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Elisha Cuthbert Loves the Lesbian Jokes in One Big Happy

6 minute read

There haven’t been many sitcoms centered on a lesbian character since Ellen and The Ellen Show, but Ellen DeGeneres is hoping to change that with One Big Happy. The talk-show host is the executive producer this time around, not the star — that job goes to Elisha Cuthbert. She plays Lizzie, a sweet but uptight woman who decides to have a baby (platonically, not the old-fashioned way) with her straight best friend Luke (Nick Zano). Things get complicated when he meets and quickly marries a beautiful British woman, Prudence (Kelly Brook) who’s in danger of being deported.

The pilot airs Tuesday, and the show will be under a fair amount of pressure to get renewed — NBC only ordered 6 episodes for a midseason release. In advance of the premiere, we caught up with Cuthbert to talk about the show’s sense of humor and the influence of Ellen and the show’s creator, Liz Feldman.

TIME: What drew you to this show and this character?

Cuthbert: I got the script and I remember vividly laughing out loud at some jokes, which is always for me a really great sign that the comedy doesn’t have to be willed to be funny — it just is. So that was really promising. And then I was just so over-the-moon excited that Ellen DeGeneres and Liz Feldman would consider me to play Lizzy. I mean, they are two very influential lesbians and I was just kind of shocked and ecstatic that they thought I was right for it, and that they thought I was funny and that I could do this part properly and give it some sort of justice. It was fantastic.

I do have to tell you I was terrified of doing a sitcom, ironically, not of anything else. It’s out of my wheelhouse, I’d never done one before. As you get older you get a little bit more fearful, I guess! I was sort of going, “Hmm, I don’t know if I can do that, I don’t know if I can handle that.” And Nick Zano, who plays Luke, was the one who called me up and said, “Don’t let the process stop you from playing the character, because I know you can do it and I’ll be there for you and we’ll do it together.” He really was a huge support for me.

As executive producer, has Ellen been involved in the process?

She really has been involved. I was ready to be like, “We’re never gonna see her,” because she just has so much going on. But she actually did come a lot, and came and warmed up the audience before tape nights, which was also kind of intimidating because she’s so funny, and then it’s like, “Okay, now she’s gone,” and then we have to entertain them! It was kind of crazy. It’s really kind of hard to follow comedy after Ellen DeGeneres. She was there for the pilot, gave us some great notes about what she wanted from us as far as making sure Nick and my character’s friendship was believable, because without that the show is nothing.

The punchline of a lot of jokes is basically just that Lizzy’s a lesbian. Are you nervous about whether actual lesbians will find that funny?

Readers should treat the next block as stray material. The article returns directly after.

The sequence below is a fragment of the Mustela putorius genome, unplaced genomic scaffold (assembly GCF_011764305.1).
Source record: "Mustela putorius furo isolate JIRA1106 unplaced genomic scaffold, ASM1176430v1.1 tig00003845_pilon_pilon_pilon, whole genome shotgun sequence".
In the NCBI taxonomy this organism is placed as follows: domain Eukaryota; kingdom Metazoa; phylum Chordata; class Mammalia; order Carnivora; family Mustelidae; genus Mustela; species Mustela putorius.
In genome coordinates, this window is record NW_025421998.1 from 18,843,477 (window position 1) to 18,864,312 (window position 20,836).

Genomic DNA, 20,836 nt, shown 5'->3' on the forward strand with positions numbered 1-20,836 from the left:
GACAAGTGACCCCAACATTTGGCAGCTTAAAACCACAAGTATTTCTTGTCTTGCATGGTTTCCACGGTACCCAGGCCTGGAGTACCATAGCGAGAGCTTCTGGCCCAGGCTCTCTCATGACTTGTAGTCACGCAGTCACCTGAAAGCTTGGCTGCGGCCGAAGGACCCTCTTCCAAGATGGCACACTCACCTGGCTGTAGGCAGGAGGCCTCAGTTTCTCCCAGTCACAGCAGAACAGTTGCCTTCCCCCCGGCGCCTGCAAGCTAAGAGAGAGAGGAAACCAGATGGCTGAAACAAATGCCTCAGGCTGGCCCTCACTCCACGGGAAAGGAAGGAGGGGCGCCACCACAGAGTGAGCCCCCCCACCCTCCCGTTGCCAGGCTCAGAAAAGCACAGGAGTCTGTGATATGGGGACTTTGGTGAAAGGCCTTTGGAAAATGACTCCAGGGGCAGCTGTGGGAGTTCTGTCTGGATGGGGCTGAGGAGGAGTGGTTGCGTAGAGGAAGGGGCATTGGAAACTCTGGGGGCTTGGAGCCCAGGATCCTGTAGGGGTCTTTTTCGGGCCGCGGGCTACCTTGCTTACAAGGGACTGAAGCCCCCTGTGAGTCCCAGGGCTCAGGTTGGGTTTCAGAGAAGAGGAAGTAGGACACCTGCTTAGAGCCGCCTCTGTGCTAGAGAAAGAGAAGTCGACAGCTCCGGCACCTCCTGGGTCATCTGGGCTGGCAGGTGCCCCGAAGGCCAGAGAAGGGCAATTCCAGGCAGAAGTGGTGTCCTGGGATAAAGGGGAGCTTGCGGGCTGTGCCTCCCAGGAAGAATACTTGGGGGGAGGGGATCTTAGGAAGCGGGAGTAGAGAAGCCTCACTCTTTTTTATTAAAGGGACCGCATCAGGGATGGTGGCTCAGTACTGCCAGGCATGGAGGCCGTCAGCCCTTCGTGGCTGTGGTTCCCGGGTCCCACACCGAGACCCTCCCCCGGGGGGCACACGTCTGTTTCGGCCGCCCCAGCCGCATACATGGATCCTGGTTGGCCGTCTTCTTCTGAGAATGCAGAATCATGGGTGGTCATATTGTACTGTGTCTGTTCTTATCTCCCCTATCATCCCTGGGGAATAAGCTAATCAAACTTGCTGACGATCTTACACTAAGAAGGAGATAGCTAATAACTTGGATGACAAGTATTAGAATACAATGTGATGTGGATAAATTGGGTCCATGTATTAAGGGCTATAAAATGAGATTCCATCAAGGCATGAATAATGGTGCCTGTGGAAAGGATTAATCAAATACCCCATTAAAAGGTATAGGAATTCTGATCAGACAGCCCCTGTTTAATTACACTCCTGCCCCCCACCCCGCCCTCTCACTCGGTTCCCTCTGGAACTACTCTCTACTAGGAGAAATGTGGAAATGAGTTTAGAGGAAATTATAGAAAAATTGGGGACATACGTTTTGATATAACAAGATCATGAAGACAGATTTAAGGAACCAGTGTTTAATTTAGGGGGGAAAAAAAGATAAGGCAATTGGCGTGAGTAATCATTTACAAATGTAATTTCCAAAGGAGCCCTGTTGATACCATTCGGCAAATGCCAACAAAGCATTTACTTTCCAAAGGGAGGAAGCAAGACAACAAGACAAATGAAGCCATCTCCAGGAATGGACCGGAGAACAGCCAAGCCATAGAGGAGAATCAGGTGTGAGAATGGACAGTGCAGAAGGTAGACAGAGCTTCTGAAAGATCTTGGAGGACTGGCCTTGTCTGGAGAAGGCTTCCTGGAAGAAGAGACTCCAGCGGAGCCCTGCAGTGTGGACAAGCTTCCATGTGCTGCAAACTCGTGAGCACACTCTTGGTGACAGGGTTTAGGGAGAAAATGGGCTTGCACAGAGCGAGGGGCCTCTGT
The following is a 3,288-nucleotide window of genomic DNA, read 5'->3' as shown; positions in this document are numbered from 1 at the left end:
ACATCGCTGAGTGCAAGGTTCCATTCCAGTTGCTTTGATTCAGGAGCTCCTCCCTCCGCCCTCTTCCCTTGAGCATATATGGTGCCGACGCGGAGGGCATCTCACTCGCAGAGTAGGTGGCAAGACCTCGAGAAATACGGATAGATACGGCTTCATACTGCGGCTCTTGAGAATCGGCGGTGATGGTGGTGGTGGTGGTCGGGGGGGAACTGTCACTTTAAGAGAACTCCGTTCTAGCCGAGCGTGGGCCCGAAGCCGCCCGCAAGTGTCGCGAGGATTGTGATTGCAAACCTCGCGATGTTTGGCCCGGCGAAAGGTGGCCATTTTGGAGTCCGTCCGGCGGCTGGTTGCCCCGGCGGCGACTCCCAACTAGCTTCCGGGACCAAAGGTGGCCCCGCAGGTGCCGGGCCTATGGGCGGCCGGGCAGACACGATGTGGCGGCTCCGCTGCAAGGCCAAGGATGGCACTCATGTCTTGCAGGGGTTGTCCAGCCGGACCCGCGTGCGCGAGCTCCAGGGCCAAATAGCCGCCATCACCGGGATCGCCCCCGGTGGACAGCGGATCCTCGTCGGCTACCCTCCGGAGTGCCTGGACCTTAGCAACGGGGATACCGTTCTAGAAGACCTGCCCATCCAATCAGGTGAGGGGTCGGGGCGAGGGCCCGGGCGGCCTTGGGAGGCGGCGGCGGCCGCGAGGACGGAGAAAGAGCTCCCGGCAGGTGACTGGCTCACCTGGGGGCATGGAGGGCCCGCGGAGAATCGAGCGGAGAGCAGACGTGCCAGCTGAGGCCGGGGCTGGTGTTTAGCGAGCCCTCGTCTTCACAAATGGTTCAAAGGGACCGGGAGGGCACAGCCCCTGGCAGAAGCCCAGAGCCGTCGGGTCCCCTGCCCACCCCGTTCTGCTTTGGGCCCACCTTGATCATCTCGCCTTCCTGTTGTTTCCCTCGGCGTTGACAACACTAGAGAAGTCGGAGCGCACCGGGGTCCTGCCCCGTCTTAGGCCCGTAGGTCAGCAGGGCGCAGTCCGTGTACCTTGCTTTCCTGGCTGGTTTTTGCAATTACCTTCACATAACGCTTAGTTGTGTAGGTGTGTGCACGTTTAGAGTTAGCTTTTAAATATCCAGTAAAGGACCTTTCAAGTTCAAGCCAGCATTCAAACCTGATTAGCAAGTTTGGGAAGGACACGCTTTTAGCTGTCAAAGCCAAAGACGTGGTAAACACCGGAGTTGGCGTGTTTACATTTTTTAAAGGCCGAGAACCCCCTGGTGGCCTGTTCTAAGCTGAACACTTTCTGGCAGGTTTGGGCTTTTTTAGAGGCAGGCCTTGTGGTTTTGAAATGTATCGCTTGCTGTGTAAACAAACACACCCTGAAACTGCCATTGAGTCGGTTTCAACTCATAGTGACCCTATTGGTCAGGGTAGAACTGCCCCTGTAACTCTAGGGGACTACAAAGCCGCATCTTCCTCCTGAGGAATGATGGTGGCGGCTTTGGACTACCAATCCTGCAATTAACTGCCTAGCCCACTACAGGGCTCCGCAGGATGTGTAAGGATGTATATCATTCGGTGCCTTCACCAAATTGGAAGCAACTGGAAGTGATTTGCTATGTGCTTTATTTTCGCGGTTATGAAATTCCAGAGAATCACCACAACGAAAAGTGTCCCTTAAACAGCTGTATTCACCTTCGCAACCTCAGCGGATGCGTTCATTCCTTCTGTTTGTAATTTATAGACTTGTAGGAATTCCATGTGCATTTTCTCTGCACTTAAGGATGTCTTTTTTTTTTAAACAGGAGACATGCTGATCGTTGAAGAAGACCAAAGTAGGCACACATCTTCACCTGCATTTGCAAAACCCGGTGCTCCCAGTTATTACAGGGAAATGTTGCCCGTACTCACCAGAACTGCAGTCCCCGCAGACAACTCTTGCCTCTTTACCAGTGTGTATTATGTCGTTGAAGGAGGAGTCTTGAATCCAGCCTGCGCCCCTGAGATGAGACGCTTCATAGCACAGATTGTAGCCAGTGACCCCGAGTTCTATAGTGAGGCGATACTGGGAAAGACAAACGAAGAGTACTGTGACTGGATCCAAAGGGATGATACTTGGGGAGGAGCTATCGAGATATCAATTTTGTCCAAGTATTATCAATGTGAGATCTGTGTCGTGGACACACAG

I never had too much concern because when you have Liz Feldman at the helm and Ellen Degeneres, I thought that their taste would be appropriate and that they would have a much better gauge about whether we were going down the right path with certain jokes or not. I was laughing out loud, too, [at] really great jokes, like when Luke says to me, “I knew you were gay when you wore a top hat to prom.” I mean it’s just funny stuff. It’s crazy and goofy and it’s real friends poking fun at one another.

What’s the latest you’ve heard on whether NBC will order more episodes?

Generally you find that out in May. It would be season 2, but we did discuss when the baby’s coming. We didn’t feel like we got enough great stuff out of it. There’s still more awkwardness in being pregnant, and you really didn’t get to see the baby bump at all. So it would be season 2 and then it would be the pregnancy, no delivery at that point.

Sometimes you’ll get a midseason release like [this]. It actually was perfect in the sense that if we had started at the start of this year, there’s a lot of pressure going into a new show to do well and to get great numbers. When there’s a midseason show the heat is tapered down a little bit. We’re just gonna get a chance to go on and to see if people respond.

Do you have special plans for watching the pilot?

I know that we’re definitely live tweeting for the East Coast and the West Coast. It’s St. Patrick’s Day, so it’s a little hard to go to any sort of bar. I think we’re planning to get together at someone’s house, possibly.

Big pivot: Would you ever do a Girl Next Door sequel?

I feel like Danielle would be a little old at this point. It would definitely be a different story. But I had such a great time doing that movie, and I know that it’s special to a lot of people, which makes it even better. But yeah, I would definitely collaborate with [director] Luke Greenfield again. I would definitely work with all of those guys again, for sure. I mean Timothy Olyphant is just brilliant. He’s so good in that movie and he’s so good on [Justified]. He’s just a tremendous actor, I’m really lucky that I got to work with him.

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